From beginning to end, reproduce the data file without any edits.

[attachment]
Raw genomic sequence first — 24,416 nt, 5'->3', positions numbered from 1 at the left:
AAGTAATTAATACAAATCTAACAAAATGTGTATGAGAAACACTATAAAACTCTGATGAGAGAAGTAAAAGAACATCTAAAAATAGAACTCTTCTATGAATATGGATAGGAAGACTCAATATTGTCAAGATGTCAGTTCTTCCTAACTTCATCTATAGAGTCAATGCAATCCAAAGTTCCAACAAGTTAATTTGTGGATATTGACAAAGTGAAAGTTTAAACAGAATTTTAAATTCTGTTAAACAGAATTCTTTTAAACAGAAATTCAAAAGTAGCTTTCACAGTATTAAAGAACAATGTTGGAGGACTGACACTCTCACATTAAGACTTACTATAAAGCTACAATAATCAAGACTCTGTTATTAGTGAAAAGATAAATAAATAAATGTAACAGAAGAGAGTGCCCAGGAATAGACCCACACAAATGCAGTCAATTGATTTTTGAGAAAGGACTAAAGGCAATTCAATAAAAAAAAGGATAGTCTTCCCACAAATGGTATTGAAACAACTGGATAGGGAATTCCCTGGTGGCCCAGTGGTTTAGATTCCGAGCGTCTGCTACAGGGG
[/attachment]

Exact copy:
Raw genomic sequence first — 24,416 nt, 5'->3', positions numbered from 1 at the left:
AAGTAATTAATACAAATCTAACAAAATGTGTATGAGAAACACTATAAAACTCTGATGAGAGAAGTAAAAGAACATCTAAAAATAGAACTCTTCTATGAATATGGATAGGAAGACTCAATATTGTCAAGATGTCAGTTCTTCCTAACTTCATCTATAGAGTCAATGCAATCCAAAGTTCCAACAAGTTAATTTGTGGATATTGACAAAGTGAAAGTTTAAACAGAATTTTAAATTCTGTTAAACAGAATTCTTTTAAACAGAAATTCAAAAGTAGCTTTCACAGTATTAAAGAACAATGTTGGAGGACTGACACTCTCACATTAAGACTTACTATAAAGCTACAATAATCAAGACTCTGTTATTAGTGAAAAGATAAATAAATAAATGTAACAGAAGAGAGTGCCCAGGAATAGACCCACACAAATGCAGTCAATTGATTTTTGAGAAAGGACTAAAGGCAATTCAATAAAAAAAAGGATAGTCTTCCCACAAATGGTATTGAAACAACTGGATAGGGAATTCCCTGGTGGCCCAGTGGTTTAGATTCCGAGCGTCTGCTACAGGGG